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Not in Our Backyard

November 3, 2009

Author: Terri Lee Freeman

Last week, The Washington Post ran an article reporting on the unexpected growth of the U.S. economy during the third quarter, a signal, the headline read, that “the recession may have ended.” Interestingly, that part of the headline in the online version of the article was later removed. And with good reason. As far as I can see, the recession isn’t over, folks — at least not inour backyard.

In the Washington region, unemployment rates are skyrocketing in Maryland and DC in particular, and the numbers of individuals and families in need of basic assistance – food, clothing, shelter and the like – have increased to the point where our safety net nonprofits are forced to turn people away as never before. As the weather turns cold, I am especially worried about people losing their homes and, at the very least, having their utilities turned off because they’re faced with deciding between buying food or keeping the heat on.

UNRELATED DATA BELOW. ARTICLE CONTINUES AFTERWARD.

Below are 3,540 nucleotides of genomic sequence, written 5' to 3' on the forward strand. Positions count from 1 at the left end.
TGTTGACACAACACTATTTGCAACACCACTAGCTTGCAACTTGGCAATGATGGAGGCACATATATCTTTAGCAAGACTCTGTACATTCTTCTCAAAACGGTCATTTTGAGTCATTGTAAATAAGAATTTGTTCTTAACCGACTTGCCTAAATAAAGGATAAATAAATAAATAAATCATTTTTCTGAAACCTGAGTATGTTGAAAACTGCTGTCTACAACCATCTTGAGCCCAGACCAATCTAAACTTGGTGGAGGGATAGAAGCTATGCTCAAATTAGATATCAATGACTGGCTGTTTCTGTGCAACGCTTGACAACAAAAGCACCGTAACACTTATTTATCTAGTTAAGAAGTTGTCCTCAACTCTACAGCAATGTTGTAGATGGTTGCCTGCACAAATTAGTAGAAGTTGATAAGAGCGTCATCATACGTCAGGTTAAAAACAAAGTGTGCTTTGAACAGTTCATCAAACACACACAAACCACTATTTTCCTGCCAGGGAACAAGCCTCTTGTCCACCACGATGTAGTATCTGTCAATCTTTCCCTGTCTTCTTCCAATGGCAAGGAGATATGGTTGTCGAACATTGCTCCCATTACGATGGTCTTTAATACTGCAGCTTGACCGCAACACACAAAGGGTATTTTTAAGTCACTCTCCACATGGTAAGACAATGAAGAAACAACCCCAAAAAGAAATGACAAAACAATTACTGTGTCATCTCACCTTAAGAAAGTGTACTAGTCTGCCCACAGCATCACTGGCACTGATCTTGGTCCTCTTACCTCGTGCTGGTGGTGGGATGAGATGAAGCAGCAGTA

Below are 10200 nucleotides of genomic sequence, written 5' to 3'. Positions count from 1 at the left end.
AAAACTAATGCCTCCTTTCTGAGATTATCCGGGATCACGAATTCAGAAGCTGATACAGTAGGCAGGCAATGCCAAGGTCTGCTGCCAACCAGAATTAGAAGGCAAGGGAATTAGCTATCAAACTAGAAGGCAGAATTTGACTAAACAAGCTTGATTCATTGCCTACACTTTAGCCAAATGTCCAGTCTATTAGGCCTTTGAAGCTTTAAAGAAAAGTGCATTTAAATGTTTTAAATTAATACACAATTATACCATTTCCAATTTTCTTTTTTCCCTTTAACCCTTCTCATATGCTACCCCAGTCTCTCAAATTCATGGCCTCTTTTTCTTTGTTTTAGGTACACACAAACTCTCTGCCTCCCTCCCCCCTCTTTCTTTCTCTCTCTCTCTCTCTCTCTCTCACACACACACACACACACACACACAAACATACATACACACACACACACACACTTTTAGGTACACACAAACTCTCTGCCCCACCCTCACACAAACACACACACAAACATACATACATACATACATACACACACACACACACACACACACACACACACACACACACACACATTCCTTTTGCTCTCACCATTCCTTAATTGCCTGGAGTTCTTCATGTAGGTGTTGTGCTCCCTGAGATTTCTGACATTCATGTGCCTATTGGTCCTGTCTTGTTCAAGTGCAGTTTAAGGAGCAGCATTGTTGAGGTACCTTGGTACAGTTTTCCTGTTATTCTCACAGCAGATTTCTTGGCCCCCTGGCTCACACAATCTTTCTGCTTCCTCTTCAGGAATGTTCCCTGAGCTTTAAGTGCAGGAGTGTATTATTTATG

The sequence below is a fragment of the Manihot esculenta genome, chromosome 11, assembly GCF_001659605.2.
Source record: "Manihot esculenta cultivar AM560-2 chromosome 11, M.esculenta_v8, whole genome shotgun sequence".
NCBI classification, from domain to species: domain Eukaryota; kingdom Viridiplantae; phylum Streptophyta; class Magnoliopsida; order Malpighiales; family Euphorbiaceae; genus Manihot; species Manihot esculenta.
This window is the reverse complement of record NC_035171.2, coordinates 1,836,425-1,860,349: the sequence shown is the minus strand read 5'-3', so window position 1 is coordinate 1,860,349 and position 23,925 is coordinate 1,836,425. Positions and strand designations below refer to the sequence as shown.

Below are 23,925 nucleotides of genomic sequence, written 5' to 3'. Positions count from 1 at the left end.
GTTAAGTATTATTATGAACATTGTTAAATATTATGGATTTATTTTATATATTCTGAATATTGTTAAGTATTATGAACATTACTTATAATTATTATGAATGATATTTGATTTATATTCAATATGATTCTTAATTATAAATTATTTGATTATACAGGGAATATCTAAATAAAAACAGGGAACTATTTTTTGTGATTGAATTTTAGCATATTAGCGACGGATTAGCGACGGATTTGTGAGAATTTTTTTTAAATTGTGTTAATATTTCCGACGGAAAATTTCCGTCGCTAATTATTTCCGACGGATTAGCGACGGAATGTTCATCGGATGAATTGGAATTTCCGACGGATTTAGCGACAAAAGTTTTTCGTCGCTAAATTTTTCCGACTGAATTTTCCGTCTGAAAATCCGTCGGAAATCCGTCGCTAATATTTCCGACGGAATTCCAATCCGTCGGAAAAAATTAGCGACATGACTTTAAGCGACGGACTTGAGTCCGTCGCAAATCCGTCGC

Upon closer analysis, a number of economists are saying that this “bump-up” in the markets is due to artificial factors – government stimulus funds, Cash for Clunkers, and the first-time homebuyers tax credit. New unemployment claims may have dropped slightly, but national unemployment figures in general don’t take into account the numbers of people who can’t file for unemployment insurance, or don’t know how to, or who have given up looking for work altogether and have returned to school (in record numbers I might add). In short, the newest figures are simply not an accurate indicator of what has become reality for many Americans trying to make ends meet.
The day after this article ran, a new report that consumer spending was down for the month of September confirmed my suspicion – that money is tight, the future uncertain. Not only isn’t the American public buying…they’re also not ”buying” overly optimistic reports that good times are here again.

P.S.: Join our Facebook “Neighbors in Need” page at

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